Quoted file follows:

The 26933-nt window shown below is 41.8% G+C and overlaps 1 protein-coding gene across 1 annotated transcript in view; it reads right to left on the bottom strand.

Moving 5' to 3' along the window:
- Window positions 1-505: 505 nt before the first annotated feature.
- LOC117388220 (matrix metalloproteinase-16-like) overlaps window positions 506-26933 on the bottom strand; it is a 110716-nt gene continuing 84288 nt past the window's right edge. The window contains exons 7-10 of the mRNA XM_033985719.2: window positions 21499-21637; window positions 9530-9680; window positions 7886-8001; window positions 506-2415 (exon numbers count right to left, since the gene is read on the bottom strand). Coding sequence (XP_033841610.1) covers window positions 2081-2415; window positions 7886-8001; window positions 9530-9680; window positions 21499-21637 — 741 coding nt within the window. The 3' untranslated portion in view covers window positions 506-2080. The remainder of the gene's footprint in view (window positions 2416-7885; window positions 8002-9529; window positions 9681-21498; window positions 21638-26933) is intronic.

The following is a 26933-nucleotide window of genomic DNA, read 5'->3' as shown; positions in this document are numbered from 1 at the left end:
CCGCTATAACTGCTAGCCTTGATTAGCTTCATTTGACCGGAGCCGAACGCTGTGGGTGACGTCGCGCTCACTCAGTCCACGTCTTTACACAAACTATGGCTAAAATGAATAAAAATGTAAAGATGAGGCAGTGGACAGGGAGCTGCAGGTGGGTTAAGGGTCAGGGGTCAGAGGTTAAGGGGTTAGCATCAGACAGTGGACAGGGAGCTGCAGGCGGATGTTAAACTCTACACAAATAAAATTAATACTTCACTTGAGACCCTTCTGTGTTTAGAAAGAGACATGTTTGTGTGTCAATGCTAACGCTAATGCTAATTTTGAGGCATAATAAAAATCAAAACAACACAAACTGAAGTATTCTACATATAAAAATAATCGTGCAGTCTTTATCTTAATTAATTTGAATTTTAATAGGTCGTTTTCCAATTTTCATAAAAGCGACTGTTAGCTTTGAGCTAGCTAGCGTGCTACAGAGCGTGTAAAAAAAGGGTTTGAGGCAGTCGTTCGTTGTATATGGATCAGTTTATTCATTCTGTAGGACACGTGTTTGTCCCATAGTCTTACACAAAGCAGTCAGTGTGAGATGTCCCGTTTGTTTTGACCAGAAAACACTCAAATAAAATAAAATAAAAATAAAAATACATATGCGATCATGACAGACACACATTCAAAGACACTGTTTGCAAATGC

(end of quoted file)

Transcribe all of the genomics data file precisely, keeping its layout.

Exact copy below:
The 26933-nt window shown below is 41.8% G+C and overlaps 1 protein-coding gene across 1 annotated transcript in view; it reads right to left on the bottom strand.

Moving 5' to 3' along the window:
- Window positions 1-505: 505 nt before the first annotated feature.
- LOC117388220 (matrix metalloproteinase-16-like) overlaps window positions 506-26933 on the bottom strand; it is a 110716-nt gene continuing 84288 nt past the window's right edge. The window contains exons 7-10 of the mRNA XM_033985719.2: window positions 21499-21637; window positions 9530-9680; window positions 7886-8001; window positions 506-2415 (exon numbers count right to left, since the gene is read on the bottom strand). Coding sequence (XP_033841610.1) covers window positions 2081-2415; window positions 7886-8001; window positions 9530-9680; window positions 21499-21637 — 741 coding nt within the window. The 3' untranslated portion in view covers window positions 506-2080. The remainder of the gene's footprint in view (window positions 2416-7885; window positions 8002-9529; window positions 9681-21498; window positions 21638-26933) is intronic.

The following is a 26933-nucleotide window of genomic DNA, read 5'->3' as shown; positions in this document are numbered from 1 at the left end:
CCGCTATAACTGCTAGCCTTGATTAGCTTCATTTGACCGGAGCCGAACGCTGTGGGTGACGTCGCGCTCACTCAGTCCACGTCTTTACACAAACTATGGCTAAAATGAATAAAAATGTAAAGATGAGGCAGTGGACAGGGAGCTGCAGGTGGGTTAAGGGTCAGGGGTCAGAGGTTAAGGGGTTAGCATCAGACAGTGGACAGGGAGCTGCAGGCGGATGTTAAACTCTACACAAATAAAATTAATACTTCACTTGAGACCCTTCTGTGTTTAGAAAGAGACATGTTTGTGTGTCAATGCTAACGCTAATGCTAATTTTGAGGCATAATAAAAATCAAAACAACACAAACTGAAGTATTCTACATATAAAAATAATCGTGCAGTCTTTATCTTAATTAATTTGAATTTTAATAGGTCGTTTTCCAATTTTCATAAAAGCGACTGTTAGCTTTGAGCTAGCTAGCGTGCTACAGAGCGTGTAAAAAAAGGGTTTGAGGCAGTCGTTCGTTGTATATGGATCAGTTTATTCATTCTGTAGGACACGTGTTTGTCCCATAGTCTTACACAAAGCAGTCAGTGTGAGATGTCCCGTTTGTTTTGACCAGAAAACACTCAAATAAAATAAAATAAAAATAAAAATACATATGCGATCATGACAGACACACATTCAAAGACACTGTTTGCAAATGC